Policy: A Brief on What You Need To Know
See what I did there? (couldn’t help myself).
The policy field might appear the overly wonk-ish domain of Hard Social Science types who use lots of graphs. And in a way, it is. But it’s also a surprisingly good fit for historians, and most decidedly a field in which historically-minded thinkers can make a valuable contribution.
Here’s a summary (for now) overview:
What is policy, exactly?
Scope: non-profit, government, private sectors.
Fields: from education to environment and finance to foreign affairs.
Why Consider Policy? Because we’re already involved! Do you know about Historians On The Hill? This AHA initiative brings historians to Capitol Hill to speak to Congressional staffers, researchers, and think-tankers (sic) on pressing political issues ranging from ebola to the crisis in Ukraine.
You’ll find the videos on C-SPAN; notice the type of questions panelists are asking and answering to frame more presentist policy perspectives.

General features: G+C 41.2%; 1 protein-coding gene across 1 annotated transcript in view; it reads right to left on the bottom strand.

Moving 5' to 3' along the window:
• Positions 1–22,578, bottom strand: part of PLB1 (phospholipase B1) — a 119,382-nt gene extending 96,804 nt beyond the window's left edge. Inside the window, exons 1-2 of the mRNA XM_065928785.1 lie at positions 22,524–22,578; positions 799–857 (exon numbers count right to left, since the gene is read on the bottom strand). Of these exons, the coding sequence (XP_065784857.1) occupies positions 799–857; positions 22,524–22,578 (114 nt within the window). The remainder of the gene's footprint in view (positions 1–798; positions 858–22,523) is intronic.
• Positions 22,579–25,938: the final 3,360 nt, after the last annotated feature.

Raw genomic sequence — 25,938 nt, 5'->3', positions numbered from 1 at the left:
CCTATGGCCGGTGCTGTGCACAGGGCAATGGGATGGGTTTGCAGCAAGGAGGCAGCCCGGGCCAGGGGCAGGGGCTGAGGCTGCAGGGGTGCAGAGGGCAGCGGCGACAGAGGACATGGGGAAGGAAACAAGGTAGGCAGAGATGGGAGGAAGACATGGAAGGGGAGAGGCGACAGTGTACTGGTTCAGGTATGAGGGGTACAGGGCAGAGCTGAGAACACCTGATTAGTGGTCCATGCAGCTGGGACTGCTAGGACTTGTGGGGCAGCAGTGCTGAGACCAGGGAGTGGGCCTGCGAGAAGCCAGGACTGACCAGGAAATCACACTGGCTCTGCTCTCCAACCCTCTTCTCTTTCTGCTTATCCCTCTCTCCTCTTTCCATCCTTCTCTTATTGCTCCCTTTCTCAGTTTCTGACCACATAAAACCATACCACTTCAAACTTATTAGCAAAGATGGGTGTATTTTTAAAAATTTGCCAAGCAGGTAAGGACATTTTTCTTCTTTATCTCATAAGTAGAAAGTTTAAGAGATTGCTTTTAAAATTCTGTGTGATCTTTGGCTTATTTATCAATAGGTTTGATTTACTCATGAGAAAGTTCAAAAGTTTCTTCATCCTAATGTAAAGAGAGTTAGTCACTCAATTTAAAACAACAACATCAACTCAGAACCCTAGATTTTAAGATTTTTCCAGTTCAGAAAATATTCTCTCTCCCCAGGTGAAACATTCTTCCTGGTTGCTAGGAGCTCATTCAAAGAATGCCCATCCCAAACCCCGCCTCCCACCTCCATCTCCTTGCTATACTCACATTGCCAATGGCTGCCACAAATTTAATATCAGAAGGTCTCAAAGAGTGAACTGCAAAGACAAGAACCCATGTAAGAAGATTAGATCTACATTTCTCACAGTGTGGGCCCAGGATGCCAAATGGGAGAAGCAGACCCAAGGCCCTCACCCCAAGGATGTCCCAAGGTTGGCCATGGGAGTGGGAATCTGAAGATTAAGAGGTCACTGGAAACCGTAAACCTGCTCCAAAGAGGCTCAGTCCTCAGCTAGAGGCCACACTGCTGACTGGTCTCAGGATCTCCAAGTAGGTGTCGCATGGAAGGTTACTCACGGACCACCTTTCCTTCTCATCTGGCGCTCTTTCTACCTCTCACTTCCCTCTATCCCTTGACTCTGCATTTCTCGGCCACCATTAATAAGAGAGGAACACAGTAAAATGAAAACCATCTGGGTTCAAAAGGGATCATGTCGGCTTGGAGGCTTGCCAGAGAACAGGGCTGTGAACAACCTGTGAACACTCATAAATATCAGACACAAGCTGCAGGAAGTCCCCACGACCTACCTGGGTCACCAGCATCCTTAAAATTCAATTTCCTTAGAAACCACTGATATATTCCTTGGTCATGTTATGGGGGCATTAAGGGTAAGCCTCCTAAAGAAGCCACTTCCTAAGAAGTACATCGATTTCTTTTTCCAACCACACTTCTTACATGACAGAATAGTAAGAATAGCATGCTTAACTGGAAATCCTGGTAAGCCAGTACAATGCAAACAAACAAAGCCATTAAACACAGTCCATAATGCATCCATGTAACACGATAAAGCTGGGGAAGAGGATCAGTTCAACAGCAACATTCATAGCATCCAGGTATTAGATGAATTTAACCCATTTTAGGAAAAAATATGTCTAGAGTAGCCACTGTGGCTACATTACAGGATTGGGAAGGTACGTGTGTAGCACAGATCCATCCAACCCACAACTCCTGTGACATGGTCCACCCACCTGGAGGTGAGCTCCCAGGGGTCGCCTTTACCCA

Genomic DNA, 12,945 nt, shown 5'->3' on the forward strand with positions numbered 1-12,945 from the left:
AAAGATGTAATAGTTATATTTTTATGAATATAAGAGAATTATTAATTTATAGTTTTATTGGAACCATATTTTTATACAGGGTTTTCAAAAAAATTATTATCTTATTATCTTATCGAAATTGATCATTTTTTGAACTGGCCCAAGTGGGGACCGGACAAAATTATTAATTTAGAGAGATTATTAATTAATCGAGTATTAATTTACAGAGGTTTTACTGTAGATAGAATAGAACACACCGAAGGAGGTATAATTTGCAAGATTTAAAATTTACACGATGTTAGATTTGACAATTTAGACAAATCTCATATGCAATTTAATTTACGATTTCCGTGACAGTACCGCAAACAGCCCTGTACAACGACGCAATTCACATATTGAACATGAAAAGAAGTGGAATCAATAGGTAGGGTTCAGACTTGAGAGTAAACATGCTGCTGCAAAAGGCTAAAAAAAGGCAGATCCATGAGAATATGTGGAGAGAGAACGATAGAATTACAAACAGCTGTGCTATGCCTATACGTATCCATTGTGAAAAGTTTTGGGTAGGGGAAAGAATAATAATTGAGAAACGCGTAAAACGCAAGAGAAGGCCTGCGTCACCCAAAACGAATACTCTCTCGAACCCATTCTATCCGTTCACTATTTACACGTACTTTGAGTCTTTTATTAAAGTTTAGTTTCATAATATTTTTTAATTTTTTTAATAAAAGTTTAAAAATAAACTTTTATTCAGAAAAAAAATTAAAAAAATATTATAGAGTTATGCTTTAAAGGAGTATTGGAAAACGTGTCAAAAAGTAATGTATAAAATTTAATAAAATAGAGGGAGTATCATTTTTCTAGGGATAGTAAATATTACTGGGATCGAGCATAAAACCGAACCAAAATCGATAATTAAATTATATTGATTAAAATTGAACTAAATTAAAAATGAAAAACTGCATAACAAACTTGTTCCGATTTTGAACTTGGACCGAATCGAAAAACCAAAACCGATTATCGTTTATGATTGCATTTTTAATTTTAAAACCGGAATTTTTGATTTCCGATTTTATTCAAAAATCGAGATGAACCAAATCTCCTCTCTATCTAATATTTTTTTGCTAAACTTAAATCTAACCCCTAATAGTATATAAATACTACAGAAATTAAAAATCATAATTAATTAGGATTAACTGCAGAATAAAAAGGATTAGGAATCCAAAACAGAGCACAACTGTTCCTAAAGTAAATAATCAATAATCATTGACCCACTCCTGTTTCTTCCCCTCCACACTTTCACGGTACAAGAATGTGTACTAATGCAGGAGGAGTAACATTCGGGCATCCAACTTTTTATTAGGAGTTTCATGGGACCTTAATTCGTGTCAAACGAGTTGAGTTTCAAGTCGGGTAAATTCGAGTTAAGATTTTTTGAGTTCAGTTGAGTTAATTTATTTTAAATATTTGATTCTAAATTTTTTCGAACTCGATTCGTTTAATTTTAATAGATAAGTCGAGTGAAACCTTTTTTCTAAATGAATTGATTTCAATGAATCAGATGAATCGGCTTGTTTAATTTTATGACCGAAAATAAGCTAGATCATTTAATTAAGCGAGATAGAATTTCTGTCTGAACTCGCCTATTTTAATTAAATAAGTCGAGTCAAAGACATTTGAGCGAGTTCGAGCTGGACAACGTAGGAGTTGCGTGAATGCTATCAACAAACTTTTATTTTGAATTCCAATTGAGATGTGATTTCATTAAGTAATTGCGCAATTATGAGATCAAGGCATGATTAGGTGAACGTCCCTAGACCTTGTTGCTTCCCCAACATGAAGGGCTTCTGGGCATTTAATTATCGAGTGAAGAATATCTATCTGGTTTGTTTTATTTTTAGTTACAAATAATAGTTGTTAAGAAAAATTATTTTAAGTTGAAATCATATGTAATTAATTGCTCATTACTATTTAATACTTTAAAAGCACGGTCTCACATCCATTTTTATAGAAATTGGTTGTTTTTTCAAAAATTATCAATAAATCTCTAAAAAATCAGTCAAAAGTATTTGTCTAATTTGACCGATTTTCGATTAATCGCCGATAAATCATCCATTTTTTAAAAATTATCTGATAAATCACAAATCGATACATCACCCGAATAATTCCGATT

How Can Historians Contribute?
The questions that the discipline trains us to ask are not only crucial, they add much-needed perspective to policy work.
Origins: continuity and change –> What lessons can be gathered from past policy efforts; what analogies from the past can illuminate the present?
Context: structure and contingency –> How the policy fits: where does the proposed change fit into the trajectory that the sector is following (ex: higher education reform); which factors matter and how.
Nuance: multiplicity of analytical lenses –> for instance, how do prevailing understandings of (for ex) what higher education is and provides, of learning models, of “value” (social and economic), shape proposed measures?
Historians are also highly-trained at analysing a diversity of perspectives (which social groups would be affected, in what way, and how).
Factual correctness – it’s more than just nuance, but unfortunately sometimes needed.
History & Policy: A British-based site, but extremely helpful in demonstrating the links between the two fields.
More to come…